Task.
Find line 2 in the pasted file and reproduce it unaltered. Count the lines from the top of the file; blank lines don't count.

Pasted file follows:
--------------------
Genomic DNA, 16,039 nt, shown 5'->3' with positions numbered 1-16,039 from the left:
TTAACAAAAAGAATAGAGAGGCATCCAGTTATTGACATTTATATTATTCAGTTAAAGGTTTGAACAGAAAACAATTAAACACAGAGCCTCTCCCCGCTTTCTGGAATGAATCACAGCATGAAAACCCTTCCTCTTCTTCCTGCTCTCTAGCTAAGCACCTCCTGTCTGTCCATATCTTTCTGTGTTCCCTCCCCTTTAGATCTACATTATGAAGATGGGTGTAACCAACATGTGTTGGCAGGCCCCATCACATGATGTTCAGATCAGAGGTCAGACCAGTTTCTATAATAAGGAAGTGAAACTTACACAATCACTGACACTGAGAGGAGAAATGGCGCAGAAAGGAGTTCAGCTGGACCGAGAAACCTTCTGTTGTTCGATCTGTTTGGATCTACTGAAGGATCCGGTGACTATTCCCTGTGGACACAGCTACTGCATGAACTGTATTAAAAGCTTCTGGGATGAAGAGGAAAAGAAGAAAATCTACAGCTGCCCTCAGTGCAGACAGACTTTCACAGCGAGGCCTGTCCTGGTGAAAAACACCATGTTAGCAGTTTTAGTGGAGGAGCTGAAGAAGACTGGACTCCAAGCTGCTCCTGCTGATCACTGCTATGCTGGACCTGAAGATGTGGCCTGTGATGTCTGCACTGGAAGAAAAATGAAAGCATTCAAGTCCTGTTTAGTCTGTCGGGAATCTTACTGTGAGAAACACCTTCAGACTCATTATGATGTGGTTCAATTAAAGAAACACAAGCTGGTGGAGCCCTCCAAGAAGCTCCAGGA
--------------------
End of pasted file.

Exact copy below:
TTAACAAAAAGAATAGAGAGGCATCCAGTTATTGACATTTATATTATTCAGTTAAAGGTTTGAACAGAAAACAATTAAACACAGAGCCTCTCCCCGCTTTCTGGAATGAATCACAGCATGAAAACCCTTCCTCTTCTTCCTGCTCTCTAGCTAAGCACCTCCTGTCTGTCCATATCTTTCTGTGTTCCCTCCCCTTTAGATCTACATTATGAAGATGGGTGTAACCAACATGTGTTGGCAGGCCCCATCACATGATGTTCAGATCAGAGGTCAGACCAGTTTCTATAATAAGGAAGTGAAACTTACACAATCACTGACACTGAGAGGAGAAATGGCGCAGAAAGGAGTTCAGCTGGACCGAGAAACCTTCTGTTGTTCGATCTGTTTGGATCTACTGAAGGATCCGGTGACTATTCCCTGTGGACACAGCTACTGCATGAACTGTATTAAAAGCTTCTGGGATGAAGAGGAAAAGAAGAAAATCTACAGCTGCCCTCAGTGCAGACAGACTTTCACAGCGAGGCCTGTCCTGGTGAAAAACACCATGTTAGCAGTTTTAGTGGAGGAGCTGAAGAAGACTGGACTCCAAGCTGCTCCTGCTGATCACTGCTATGCTGGACCTGAAGATGTGGCCTGTGATGTCTGCACTGGAAGAAAAATGAAAGCATTCAAGTCCTGTTTAGTCTGTCGGGAATCTTACTGTGAGAAACACCTTCAGACTCATTATGATGTGGTTCAATTAAAGAAACACAAGCTGGTGGAGCCCTCCAAGAAGCTCCAGGA